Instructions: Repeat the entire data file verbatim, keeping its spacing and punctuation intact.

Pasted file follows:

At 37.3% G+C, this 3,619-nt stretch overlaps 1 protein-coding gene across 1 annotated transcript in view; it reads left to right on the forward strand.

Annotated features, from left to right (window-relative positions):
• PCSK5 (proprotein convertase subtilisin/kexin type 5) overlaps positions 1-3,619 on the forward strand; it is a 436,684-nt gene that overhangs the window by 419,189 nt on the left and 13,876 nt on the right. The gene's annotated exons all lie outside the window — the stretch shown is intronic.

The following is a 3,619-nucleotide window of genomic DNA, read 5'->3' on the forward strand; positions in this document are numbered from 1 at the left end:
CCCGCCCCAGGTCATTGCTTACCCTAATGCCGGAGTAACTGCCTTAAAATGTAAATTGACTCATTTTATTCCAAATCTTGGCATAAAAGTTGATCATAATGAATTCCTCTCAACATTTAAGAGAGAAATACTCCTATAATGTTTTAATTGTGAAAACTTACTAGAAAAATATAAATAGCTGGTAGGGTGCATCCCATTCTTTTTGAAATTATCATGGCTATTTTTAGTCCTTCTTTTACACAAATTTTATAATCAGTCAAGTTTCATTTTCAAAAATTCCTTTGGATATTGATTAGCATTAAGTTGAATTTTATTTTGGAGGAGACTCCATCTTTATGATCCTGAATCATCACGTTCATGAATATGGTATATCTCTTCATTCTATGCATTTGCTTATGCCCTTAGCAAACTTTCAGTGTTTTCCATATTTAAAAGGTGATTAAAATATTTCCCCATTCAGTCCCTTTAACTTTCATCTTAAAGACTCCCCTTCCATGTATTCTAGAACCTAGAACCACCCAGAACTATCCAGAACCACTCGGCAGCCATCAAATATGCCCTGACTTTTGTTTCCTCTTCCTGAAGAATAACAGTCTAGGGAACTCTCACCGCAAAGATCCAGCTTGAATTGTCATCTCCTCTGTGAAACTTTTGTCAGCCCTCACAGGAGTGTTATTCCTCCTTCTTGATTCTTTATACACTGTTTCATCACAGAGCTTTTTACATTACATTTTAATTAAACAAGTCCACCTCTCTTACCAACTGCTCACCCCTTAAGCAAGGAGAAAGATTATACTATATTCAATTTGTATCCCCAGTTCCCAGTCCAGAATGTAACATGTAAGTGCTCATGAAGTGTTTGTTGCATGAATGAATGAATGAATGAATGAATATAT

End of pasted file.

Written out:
At 37.3% G+C, this 3,619-nt stretch overlaps 1 protein-coding gene across 1 annotated transcript in view; it reads left to right on the forward strand.

Annotated features, from left to right (window-relative positions):
• PCSK5 (proprotein convertase subtilisin/kexin type 5) overlaps positions 1-3,619 on the forward strand; it is a 436,684-nt gene that overhangs the window by 419,189 nt on the left and 13,876 nt on the right. The gene's annotated exons all lie outside the window — the stretch shown is intronic.

The following is a 3,619-nucleotide window of genomic DNA, read 5'->3' on the forward strand; positions in this document are numbered from 1 at the left end:
CCCGCCCCAGGTCATTGCTTACCCTAATGCCGGAGTAACTGCCTTAAAATGTAAATTGACTCATTTTATTCCAAATCTTGGCATAAAAGTTGATCATAATGAATTCCTCTCAACATTTAAGAGAGAAATACTCCTATAATGTTTTAATTGTGAAAACTTACTAGAAAAATATAAATAGCTGGTAGGGTGCATCCCATTCTTTTTGAAATTATCATGGCTATTTTTAGTCCTTCTTTTACACAAATTTTATAATCAGTCAAGTTTCATTTTCAAAAATTCCTTTGGATATTGATTAGCATTAAGTTGAATTTTATTTTGGAGGAGACTCCATCTTTATGATCCTGAATCATCACGTTCATGAATATGGTATATCTCTTCATTCTATGCATTTGCTTATGCCCTTAGCAAACTTTCAGTGTTTTCCATATTTAAAAGGTGATTAAAATATTTCCCCATTCAGTCCCTTTAACTTTCATCTTAAAGACTCCCCTTCCATGTATTCTAGAACCTAGAACCACCCAGAACTATCCAGAACCACTCGGCAGCCATCAAATATGCCCTGACTTTTGTTTCCTCTTCCTGAAGAATAACAGTCTAGGGAACTCTCACCGCAAAGATCCAGCTTGAATTGTCATCTCCTCTGTGAAACTTTTGTCAGCCCTCACAGGAGTGTTATTCCTCCTTCTTGATTCTTTATACACTGTTTCATCACAGAGCTTTTTACATTACATTTTAATTAAACAAGTCCACCTCTCTTACCAACTGCTCACCCCTTAAGCAAGGAGAAAGATTATACTATATTCAATTTGTATCCCCAGTTCCCAGTCCAGAATGTAACATGTAAGTGCTCATGAAGTGTTTGTTGCATGAATGAATGAATGAATGAATGAATATAT